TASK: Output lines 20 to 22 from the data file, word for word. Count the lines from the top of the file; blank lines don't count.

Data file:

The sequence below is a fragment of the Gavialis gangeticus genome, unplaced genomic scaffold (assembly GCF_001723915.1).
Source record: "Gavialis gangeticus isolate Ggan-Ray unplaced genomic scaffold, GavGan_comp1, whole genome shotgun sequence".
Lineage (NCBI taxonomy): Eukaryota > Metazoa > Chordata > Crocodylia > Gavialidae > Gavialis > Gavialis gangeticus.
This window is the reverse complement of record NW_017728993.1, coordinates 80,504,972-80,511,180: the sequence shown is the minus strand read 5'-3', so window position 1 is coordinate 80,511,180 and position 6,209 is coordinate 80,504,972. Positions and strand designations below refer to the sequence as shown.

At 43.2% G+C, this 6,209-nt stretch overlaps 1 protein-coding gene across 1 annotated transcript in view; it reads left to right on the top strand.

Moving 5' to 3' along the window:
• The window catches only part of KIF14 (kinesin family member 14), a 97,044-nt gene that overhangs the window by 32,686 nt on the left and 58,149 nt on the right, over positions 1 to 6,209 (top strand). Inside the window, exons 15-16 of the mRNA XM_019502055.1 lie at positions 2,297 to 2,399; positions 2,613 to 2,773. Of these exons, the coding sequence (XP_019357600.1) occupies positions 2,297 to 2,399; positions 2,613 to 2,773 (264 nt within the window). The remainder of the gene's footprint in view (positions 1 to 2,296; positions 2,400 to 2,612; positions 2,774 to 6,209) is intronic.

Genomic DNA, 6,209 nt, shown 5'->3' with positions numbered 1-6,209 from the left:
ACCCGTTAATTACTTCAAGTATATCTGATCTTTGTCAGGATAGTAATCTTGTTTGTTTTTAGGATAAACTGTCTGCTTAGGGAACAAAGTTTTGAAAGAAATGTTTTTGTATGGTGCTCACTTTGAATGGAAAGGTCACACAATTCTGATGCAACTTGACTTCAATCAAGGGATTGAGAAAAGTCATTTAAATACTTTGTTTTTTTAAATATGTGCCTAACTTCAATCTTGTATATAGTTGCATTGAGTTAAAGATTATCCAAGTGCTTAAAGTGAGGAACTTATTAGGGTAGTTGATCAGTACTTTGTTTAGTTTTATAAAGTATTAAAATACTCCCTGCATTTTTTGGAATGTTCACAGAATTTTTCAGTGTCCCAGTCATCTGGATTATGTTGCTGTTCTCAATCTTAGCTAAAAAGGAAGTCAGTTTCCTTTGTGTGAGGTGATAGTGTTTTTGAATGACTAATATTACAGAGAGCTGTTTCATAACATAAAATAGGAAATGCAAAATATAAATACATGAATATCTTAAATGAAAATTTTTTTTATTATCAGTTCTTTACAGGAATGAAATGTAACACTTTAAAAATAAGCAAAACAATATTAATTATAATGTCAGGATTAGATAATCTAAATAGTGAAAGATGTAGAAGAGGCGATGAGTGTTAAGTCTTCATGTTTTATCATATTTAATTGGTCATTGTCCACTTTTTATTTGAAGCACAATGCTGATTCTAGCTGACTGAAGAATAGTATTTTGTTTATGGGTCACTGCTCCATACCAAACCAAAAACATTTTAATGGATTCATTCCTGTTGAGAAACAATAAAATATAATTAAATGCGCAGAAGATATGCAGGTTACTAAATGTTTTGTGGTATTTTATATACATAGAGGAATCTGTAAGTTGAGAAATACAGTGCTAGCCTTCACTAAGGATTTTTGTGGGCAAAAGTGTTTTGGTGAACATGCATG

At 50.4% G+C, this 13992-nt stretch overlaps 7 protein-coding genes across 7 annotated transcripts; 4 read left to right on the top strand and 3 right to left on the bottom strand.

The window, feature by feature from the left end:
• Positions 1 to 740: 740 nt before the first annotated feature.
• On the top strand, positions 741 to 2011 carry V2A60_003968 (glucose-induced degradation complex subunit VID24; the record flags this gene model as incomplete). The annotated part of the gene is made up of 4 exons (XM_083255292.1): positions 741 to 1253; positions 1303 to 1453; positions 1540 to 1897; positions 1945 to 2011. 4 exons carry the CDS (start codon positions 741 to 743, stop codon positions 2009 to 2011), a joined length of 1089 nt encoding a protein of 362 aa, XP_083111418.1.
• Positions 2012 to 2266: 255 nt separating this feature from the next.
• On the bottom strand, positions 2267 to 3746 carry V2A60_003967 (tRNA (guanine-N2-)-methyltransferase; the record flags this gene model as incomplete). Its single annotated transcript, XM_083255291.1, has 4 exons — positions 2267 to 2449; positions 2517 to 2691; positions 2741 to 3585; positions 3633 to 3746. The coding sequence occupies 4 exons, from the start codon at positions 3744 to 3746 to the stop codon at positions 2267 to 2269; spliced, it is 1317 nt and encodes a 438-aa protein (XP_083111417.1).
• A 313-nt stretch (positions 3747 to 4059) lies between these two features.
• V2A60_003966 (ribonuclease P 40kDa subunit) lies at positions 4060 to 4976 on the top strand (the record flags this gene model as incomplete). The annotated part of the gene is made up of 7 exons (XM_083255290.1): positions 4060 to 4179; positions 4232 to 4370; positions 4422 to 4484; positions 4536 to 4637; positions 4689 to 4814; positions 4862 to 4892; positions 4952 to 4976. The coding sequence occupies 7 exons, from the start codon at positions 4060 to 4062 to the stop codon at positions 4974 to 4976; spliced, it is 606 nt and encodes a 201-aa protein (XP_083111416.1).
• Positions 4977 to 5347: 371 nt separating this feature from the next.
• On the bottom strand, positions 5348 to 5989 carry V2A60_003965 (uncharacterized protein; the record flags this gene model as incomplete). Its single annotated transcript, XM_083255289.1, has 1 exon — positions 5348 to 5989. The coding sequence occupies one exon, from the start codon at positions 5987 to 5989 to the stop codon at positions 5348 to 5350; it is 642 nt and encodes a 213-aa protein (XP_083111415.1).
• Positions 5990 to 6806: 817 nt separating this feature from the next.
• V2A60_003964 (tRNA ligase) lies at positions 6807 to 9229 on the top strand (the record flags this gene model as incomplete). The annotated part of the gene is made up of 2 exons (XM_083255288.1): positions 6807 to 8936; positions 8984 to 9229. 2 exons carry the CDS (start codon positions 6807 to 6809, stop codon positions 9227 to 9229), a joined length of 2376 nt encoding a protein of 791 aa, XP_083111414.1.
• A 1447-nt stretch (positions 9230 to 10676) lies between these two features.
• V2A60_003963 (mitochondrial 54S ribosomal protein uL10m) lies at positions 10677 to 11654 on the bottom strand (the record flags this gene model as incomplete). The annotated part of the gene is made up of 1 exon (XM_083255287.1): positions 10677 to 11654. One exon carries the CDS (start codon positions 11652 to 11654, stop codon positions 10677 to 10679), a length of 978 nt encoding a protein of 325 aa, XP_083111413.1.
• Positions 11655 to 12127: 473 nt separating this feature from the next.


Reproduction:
• Positions 5990 to 6806: 817 nt separating this feature from the next.
• V2A60_003964 (tRNA ligase) lies at positions 6807 to 9229 on the top strand (the record flags this gene model as incomplete). The annotated part of the gene is made up of 2 exons (XM_083255288.1): positions 6807 to 8936; positions 8984 to 9229. 2 exons carry the CDS (start codon positions 6807 to 6809, stop codon positions 9227 to 9229), a joined length of 2376 nt encoding a protein of 791 aa, XP_083111414.1.
• A 1447-nt stretch (positions 9230 to 10676) lies between these two features.